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Using Module Versions with Invoke-DscResource

Invoke-DscResource is a cmdlet available in PowerShell version 5 and above. It allows you to run a Dsc resource method without having to generate a mof document or even write a configuration document. In this blog post you’ll learn how to use a ModuleSpecification to tell the cmdlet which version of a resource module to use. Why would you need to do that? By default, the cmdlet will use the latest version of the resource called which might not be what you want. Knowing how to specify the version will help you avoid unexpected behavior. Furthermore not specifying the module version means you have to ensure only one version exists on the target node. Which would also means you can’t take advantage of PowerShell’s multiple module version support in PowerShell version 5 and above.

Table of Contents

Invoke-DscResource without a Version

Before I dive into the ModuleSpecification let’s take a look at what using Invoke-DscResource looks like. For this first example, I’ll be using Invoke-DscResource to test whether or not a file exists by using the built in Dsc resource File which is a part of the PSDesiredStateConfiguration module. The Invoke-DscResource has several parameters the first shown here is Name. The Name parameter is the name of the resource you want to invoke in this case it’s called File. Next is the method each Dsc resource has three methods Get, Set, and Test. As I mentioned I simply want to test if the file exists. Assuming you don’t have this file on your machine the results should look like the below screenshot InDesiredState should result with False.

If you get an access denied error, open your PowerShell editor or prompt with Admin permissions

Invoke-DscResource -Name File -Method test -ModuleName PSDesiredStateConfiguration`
 -Property @{DestinationPath='C:\temp\InvokeDscResource.ps1';Ensure='Present'}

FileResourceTestMethod

Same Module Multiple Versions Error

As I said in the introduction, when you don’t declare the module version you cannot have multiple versions of the same module on a node \ system. To demonstrate that let’s take a look at what happens when I try to use Invoke-DscResource with the xGroup resource test method when two versions of that module exist on my machine. Below is a screenshot proving I have version 6.0.0.0 and 6.4.0.0 of the XPSDesiredStateConfiguration module. This is the module that xGroup belongs to.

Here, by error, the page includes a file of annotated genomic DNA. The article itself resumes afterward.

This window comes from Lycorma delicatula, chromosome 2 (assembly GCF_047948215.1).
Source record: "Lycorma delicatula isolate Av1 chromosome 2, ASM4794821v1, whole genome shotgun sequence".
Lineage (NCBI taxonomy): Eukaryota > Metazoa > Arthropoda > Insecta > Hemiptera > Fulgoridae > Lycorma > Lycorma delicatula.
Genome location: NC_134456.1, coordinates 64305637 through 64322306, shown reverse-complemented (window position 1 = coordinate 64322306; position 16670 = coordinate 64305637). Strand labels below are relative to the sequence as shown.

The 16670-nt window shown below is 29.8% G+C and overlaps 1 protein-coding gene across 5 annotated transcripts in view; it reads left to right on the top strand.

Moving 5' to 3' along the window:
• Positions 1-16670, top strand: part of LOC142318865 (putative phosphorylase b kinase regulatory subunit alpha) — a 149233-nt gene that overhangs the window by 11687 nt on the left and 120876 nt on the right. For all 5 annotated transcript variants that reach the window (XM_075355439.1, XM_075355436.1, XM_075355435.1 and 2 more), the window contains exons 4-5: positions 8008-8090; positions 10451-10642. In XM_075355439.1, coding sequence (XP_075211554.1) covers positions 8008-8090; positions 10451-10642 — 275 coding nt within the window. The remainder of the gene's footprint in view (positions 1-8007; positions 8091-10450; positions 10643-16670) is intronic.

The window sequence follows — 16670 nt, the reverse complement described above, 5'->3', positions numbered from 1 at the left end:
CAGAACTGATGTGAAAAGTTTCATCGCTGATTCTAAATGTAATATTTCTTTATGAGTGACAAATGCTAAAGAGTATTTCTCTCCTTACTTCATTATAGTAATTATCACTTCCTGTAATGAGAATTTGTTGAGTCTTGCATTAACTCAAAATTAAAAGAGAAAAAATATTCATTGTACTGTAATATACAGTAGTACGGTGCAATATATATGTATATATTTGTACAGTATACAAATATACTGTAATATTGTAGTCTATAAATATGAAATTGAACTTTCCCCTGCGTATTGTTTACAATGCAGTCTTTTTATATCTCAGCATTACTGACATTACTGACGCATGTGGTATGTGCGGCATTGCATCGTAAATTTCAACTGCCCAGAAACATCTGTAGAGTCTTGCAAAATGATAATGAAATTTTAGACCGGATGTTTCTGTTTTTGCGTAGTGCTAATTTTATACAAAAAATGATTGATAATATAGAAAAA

2versions

In example below, I’m using Invoke-DscResource to test if the group Administrators exists on the machine. The name of the resource is xGroup, I’ll be using the Test method. The module name is xPSDesiredStateConfiguration and the properties I’m using from the resource are GroupName and Ensure to Test if the Administrators group is present. Now, watch what happens when I try to use Invoke-DscResource.

Invoke-DscResource -Name xGroup -Method test -ModuleName xPSDesiredStateConfiguration `
-Property @{GroupName='Administrators';Ensure='Present'}

resourceNotFound

Instead of getting the InDesiredState object back we get an error message saying Invoke-DscResource: Resource xGroup was not found. Which we known isn’t true because we verified the modules exists. The problem is Invoke-DscResource doesn’t know which of the two test methods to run. Does it run the Test method from version 6.0.0.0 or 6.4.0.0? You have two solutions to this problem; option one is to remove one of the modules. If you like that option read no more, but if you don’t like that option you can add a ModuleSpecification to the ModuleName parameter and declare which module version to use.

Using a ModuleSpecification

The parameter ModuleName accepts a type called ModuleSpecification and you’ve already been using it. Just not in a way that defines a module version. If you’d like to read more about the ModuleSpecification class here is a link to the msdn documentation. To use the parameter in a way that allows you to define a version number you have to create a hash table. One property will be ModuleName and the other will be ModuleVersion. The values of these two properties are fairly obvious. One is the name of the Dsc resource module and the other is the version of that module.

$ModuleSpecification = @{ModuleName='xPSDesiredStateConfiguration';ModuleVersion='6.4.0.0 '}

When passing the hash table to the Invoke-DscResource cmdlet you can store it in a variable as I’ve done above or at the cmd line. It gets a little long that way so I put some ticks in there to span multiple lines. It will run either way, but now watch what happens when I run the cmdlet with the module version specified.

Invoke-DscResource -Name xGroup -Method test `
-ModuleName @{ModuleName='xPSDesiredStateConfiguration';ModuleVersion='6.4.0.0'} `
-Property @{GroupName='Administrators';Ensure='Present'}

moduleSpecification